“What? Go home? Allow ourselves to be brushed aside like beaten dogs?” Sabellian snapped. His eyes had not left the corpse, which had disappeared among the roar of the flames. The stench was overwhelming, but still he did not move. He needed to watch. “I think not. The ‘Black Prince is weak. We will find him again.” The elder dragon gripped his claws against the stone and it whined beneath him.

The frustration rose again in his chest; he had had the element of surprise when visiting his little brother upon the Veiled Stair, but now that he’d lost the whelp and Wrathion knew he was here, the tiny snake would be hatching plans and schemes to protect himself and harm Sabellian.

Sabellian was calmed by the fact, however, that Wrathion was weak, near-comatose. He would not be planning anything for a while-… giving Sabellian himself a chance to think.

He thought back to the human prince and hissed. “A human prince was the downfall. Ludicrous!” Sabellian murmured. “His friend. How does that insignificant, stuck-up hatchling have a friend?” Smoke plumed from Sabellian’s nose. It was ridiculous. Absurd. How stupid did the human have to be to follow the dragon so blindly? The elder dragon snorted again, without humor.

“Oh, the Black Prince is no doubt a son of Deathwing if he has such a devout follower,” he mumbled. “Sinestra or no, his purple coloration and cleverness is-”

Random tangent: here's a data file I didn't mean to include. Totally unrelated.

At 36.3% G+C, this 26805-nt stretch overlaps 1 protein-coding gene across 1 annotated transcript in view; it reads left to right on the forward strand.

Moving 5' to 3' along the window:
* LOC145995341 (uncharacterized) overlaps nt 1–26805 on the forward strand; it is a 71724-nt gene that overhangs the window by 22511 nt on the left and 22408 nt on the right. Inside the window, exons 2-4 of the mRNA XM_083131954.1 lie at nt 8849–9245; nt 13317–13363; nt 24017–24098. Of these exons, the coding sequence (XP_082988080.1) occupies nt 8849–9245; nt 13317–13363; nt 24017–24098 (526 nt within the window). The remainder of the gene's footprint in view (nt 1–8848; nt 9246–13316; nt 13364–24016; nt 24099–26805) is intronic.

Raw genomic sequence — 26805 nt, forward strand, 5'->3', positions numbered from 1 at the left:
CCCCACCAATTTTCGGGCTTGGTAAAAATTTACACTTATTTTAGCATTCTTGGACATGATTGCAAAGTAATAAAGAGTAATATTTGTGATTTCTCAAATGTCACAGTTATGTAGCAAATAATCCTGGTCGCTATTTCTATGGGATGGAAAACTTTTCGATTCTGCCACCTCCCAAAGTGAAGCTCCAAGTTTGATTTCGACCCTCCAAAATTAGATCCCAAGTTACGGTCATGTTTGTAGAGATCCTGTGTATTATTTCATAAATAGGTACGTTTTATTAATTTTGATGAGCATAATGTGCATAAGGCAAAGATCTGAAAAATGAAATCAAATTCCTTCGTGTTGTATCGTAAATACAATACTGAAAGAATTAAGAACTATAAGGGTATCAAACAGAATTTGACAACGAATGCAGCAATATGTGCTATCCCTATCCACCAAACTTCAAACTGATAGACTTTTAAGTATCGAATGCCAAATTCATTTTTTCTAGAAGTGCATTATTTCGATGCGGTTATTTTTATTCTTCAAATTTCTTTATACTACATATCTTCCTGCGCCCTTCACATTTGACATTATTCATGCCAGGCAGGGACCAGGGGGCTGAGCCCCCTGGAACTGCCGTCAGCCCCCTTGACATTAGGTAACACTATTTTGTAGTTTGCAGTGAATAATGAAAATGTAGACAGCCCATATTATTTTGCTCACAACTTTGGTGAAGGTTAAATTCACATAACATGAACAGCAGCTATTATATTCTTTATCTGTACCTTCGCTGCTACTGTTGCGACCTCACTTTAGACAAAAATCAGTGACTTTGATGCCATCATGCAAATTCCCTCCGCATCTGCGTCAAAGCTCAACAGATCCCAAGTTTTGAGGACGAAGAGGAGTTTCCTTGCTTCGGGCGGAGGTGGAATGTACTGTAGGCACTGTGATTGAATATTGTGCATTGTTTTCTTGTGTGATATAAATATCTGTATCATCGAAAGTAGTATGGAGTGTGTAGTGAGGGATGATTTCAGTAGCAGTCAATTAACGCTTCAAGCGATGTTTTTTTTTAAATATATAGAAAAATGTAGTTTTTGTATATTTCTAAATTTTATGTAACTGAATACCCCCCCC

Sabellian paused. A thought had occurred to him.

“That lying human-child will be with him. Hah! He was stupid enough to tell me who he was. Little fool.”

Nasandria turned her head and frowned at him. “Just because we know who he is -”

“An Alliance prince will run back to his pride of lions, Nasandria.”

Nasandria tilted her head – then understood. “Ah. But we can’t just burst into an Alliance -”

“We will need to plan accordingly.” Sabellian said. He was once again glad, at least, that Wrathion had been reduced to a whimpering, bloody lizard; it gave Sabellian time to scheme his own plots.

They said nothing for a time, yet Sabellian saw something was bothering his daughter by the way she kept shifting her weight and stretching her wings. It became annoying.

What, Nasandria? Say what’s on your mind before I get angrier at your incessant moving about!”

The drake locked her jaw.

“How did Talsian… get like that?” She asked. “He… he seemed fine before the Stair.”